The first morning will take place largely within the Learning Support Department a week or two before the main Year 6 into 7 Induction Day (see below). After a few introductions we will unpick the schools’ expectations on them as students. The students will then be split into a few groups and then, supported by our team of LSAs, embark on a tour of the school, several fun lesson-based activities and enjoy lunch together. This is an excellent opportunity for the children to get to know key members of the Learning Support Department and some of the other students joining SJB in September.

Yr 6 into 7 SEND Transition Afternoon (June)

The second visit will be to build on their experiences so far with the aim of increasing their independence. It is timed to fall after the main Year 6 into 7 Induction Day. They will spend the afternoon with the team, getting to know each other and the school a little better. This afternoon provides the students with an opportunity to ask questions and discuss concerns that they have in a safe and supportive environment. They will also do several fun activities to check their knowledge and understanding of some of the key information they have been given so far. The afternoon will culminate with a short and informal talk for parents about life at SJB. This also provides an important opportunity for parents to ask any questions regarding what to expect from the school.

Induction Day (July)

Open to all new starters to the school; their first whole day at SJB. The opportunity to start making lifelong friends and getting to know many of their new teachers and support staff who will be working with them for the next few years. This is a fun-packed day anchored around time spent getting to know each other in form groups.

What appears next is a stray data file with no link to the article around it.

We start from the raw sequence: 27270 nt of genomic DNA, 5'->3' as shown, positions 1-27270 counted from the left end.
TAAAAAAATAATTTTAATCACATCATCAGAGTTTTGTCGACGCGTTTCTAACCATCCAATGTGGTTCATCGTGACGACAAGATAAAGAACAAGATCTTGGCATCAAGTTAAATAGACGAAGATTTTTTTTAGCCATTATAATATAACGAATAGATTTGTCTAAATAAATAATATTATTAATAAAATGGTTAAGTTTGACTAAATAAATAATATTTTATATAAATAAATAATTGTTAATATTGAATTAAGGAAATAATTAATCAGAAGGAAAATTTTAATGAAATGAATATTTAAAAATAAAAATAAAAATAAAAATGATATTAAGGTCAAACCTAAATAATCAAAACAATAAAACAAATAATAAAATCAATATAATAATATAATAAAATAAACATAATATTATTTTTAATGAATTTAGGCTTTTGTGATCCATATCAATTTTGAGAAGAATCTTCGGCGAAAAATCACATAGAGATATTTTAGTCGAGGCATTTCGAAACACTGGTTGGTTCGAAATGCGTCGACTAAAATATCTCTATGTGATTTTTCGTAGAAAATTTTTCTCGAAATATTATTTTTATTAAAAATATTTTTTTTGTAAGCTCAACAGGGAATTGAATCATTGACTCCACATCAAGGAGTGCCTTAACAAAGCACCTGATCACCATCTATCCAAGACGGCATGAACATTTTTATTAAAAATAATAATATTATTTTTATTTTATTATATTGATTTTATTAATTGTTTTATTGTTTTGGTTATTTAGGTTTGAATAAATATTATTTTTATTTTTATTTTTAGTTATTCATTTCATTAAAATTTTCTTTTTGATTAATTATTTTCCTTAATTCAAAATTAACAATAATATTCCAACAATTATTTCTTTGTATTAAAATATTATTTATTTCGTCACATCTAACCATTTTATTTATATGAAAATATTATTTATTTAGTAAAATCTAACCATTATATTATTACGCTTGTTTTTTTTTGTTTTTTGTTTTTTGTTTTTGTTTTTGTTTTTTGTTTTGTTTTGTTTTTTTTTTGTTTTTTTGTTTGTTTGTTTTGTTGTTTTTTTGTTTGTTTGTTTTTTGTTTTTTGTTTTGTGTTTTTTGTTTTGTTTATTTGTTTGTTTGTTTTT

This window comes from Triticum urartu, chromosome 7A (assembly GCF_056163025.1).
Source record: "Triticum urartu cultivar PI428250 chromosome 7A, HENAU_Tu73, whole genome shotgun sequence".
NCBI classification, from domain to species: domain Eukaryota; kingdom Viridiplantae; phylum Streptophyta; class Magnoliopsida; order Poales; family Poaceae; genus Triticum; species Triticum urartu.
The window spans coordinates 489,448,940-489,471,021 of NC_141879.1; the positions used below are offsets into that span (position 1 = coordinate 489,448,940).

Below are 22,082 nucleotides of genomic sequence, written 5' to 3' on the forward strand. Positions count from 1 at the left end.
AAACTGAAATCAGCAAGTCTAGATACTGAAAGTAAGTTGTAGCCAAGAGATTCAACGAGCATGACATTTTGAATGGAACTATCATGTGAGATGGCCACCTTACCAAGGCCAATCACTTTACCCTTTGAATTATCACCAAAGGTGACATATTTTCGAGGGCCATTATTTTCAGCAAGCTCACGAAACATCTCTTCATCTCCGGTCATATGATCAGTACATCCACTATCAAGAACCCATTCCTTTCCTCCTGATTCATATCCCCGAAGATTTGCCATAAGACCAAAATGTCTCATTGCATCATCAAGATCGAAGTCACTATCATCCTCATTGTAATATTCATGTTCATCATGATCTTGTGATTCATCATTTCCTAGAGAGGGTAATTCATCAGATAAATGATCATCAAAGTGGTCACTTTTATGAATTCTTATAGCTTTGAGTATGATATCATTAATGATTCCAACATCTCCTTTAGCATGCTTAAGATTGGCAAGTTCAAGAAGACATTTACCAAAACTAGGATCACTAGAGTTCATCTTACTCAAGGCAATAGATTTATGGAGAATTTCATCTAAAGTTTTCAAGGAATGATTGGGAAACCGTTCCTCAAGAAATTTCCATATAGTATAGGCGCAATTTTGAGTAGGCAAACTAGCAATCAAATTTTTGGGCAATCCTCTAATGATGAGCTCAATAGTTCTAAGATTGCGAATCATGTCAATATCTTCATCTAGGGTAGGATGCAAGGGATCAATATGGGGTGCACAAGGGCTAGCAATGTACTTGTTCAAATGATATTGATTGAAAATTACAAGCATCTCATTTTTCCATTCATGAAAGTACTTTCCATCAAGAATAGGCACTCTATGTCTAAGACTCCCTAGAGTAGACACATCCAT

Learning Support Summer Camp – (August)

This opportunity enables new students to ease into their new life at SJB before the school term begins. For 2 – 4 days, support staff and teaching staff will lead on several practical activities in many of our specialist facilities on-site. Previously, we have offered activities in Food, Art, Drama and Physical Education as well as a range of other core curriculum areas.

The advantage to running these taster days at this time is that new students can begin to get comfortable with the school surroundings without the added anxiety of moving around a busy school full of students, as will be the case the following week in the first week of term. The camp will also be offered to a select number of students in Years 8 and 9, who remember the tough transfer to secondary very well, but will also offer their help and support as a buddy.

Tackling sexual harassment amongst young people

It has been widely published that sexual harassment has become ‘normalised’ amongst teenagers within society. Sexual harassment is an example of peer-on-peer abuse. Incidents can include:

Verbal comments or comments made on social media:

  • Sexist name-calling